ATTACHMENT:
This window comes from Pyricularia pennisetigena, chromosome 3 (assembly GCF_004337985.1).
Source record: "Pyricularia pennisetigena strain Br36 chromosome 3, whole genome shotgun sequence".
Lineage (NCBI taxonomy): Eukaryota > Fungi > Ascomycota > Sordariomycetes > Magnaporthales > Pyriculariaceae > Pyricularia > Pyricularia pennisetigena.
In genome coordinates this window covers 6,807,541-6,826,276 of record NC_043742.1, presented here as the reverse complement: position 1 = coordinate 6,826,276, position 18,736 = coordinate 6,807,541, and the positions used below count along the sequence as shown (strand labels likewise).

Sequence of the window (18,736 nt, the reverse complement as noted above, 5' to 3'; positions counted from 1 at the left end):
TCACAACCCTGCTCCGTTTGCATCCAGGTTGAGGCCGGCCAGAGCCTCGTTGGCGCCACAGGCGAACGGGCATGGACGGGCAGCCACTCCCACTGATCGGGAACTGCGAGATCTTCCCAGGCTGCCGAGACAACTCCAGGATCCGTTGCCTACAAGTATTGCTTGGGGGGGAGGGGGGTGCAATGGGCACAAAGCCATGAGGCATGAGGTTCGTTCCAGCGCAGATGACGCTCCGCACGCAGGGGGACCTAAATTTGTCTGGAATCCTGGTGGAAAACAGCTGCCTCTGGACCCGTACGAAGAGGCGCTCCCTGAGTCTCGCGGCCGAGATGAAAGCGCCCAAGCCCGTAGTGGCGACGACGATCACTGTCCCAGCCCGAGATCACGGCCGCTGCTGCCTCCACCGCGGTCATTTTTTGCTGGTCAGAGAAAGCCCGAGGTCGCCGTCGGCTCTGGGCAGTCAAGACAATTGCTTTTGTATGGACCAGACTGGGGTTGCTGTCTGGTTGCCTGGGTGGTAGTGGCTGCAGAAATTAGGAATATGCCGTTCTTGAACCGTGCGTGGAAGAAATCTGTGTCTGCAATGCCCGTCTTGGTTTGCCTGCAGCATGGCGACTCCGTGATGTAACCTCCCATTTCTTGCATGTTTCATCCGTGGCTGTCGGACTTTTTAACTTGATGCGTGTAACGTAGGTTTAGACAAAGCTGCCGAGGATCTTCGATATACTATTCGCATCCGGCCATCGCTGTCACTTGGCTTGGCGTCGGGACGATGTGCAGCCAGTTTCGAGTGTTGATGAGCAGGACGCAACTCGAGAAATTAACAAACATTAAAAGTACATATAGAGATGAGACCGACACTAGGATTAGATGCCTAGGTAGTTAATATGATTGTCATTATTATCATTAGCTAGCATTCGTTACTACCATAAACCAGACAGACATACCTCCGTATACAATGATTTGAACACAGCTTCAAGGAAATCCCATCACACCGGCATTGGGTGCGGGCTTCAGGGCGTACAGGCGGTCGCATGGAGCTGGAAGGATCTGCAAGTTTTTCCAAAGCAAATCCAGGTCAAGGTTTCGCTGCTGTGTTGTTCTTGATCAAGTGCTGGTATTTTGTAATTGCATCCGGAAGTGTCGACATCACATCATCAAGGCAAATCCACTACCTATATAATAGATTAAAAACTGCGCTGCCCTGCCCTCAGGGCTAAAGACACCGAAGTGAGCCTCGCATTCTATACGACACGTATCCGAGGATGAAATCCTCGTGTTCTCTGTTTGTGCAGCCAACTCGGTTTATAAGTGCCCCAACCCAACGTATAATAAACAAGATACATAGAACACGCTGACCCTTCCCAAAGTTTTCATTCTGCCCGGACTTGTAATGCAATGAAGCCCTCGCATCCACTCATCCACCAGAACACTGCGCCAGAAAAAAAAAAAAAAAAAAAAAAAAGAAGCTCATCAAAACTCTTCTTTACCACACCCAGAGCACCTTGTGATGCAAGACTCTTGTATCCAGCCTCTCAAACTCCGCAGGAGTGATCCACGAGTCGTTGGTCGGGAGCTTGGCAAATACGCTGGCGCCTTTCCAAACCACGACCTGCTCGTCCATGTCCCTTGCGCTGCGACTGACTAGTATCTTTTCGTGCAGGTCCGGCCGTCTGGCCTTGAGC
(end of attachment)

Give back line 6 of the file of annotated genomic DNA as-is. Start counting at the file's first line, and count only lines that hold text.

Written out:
TCACAACCCTGCTCCGTTTGCATCCAGGTTGAGGCCGGCCAGAGCCTCGTTGGCGCCACAGGCGAACGGGCATGGACGGGCAGCCACTCCCACTGATCGGGAACTGCGAGATCTTCCCAGGCTGCCGAGACAACTCCAGGATCCGTTGCCTACAAGTATTGCTTGGGGGGGAGGGGGGTGCAATGGGCACAAAGCCATGAGGCATGAGGTTCGTTCCAGCGCAGATGACGCTCCGCACGCAGGGGGACCTAAATTTGTCTGGAATCCTGGTGGAAAACAGCTGCCTCTGGACCCGTACGAAGAGGCGCTCCCTGAGTCTCGCGGCCGAGATGAAAGCGCCCAAGCCCGTAGTGGCGACGACGATCACTGTCCCAGCCCGAGATCACGGCCGCTGCTGCCTCCACCGCGGTCATTTTTTGCTGGTCAGAGAAAGCCCGAGGTCGCCGTCGGCTCTGGGCAGTCAAGACAATTGCTTTTGTATGGACCAGACTGGGGTTGCTGTCTGGTTGCCTGGGTGGTAGTGGCTGCAGAAATTAGGAATATGCCGTTCTTGAACCGTGCGTGGAAGAAATCTGTGTCTGCAATGCCCGTCTTGGTTTGCCTGCAGCATGGCGACTCCGTGATGTAACCTCCCATTTCTTGCATGTTTCATCCGTGGCTGTCGGACTTTTTAACTTGATGCGTGTAACGTAGGTTTAGACAAAGCTGCCGAGGATCTTCGATATACTATTCGCATCCGGCCATCGCTGTCACTTGGCTTGGCGTCGGGACGATGTGCAGCCAGTTTCGAGTGTTGATGAGCAGGACGCAACTCGAGAAATTAACAAACATTAAAAGTACATATAGAGATGAGACCGACACTAGGATTAGATGCCTAGGTAGTTAATATGATTGTCATTATTATCATTAGCTAGCATTCGTTACTACCATAAACCAGACAGACATACCTCCGTATACAATGATTTGAACACAGCTTCAAGGAAATCCCATCACACCGGCATTGGGTGCGGGCTTCAGGGCGTACAGGCGGTCGCATGGAGCTGGAAGGATCTGCAAGTTTTTCCAAAGCAAATCCAGGTCAAGGTTTCGCTGCTGTGTTGTTCTTGATCAAGTGCTGGTATTTTGTAATTGCATCCGGAAGTGTCGACATCACATCATCAAGGCAAATCCACTACCTATATAATAGATTAAAAACTGCGCTGCCCTGCCCTCAGGGCTAAAGACACCGAAGTGAGCCTCGCATTCTATACGACACGTATCCGAGGATGAAATCCTCGTGTTCTCTGTTTGTGCAGCCAACTCGGTTTATAAGTGCCCCAACCCAACGTATAATAAACAAGATACATAGAACACGCTGACCCTTCCCAAAGTTTTCATTCTGCCCGGACTTGTAATGCAATGAAGCCCTCGCATCCACTCATCCACCAGAACACTGCGCCAGAAAAAAAAAAAAAAAAAAAAAAAAGAAGCTCATCAAAACTCTTCTTTACCACACCCAGAGCACCTTGTGATGCAAGACTCTTGTATCCAGCCTCTCAAACTCCGCAGGAGTGATCCACGAGTCGTTGGTCGGGAGCTTGGCAAATACGCTGGCGCCTTTCCAAACCACGACCTGCTCGTCCATGTCCCTTGCGCTGCGACTGACTAGTATCTTTTCGTGCAGGTCCGGCCGTCTGGCCTTGAGC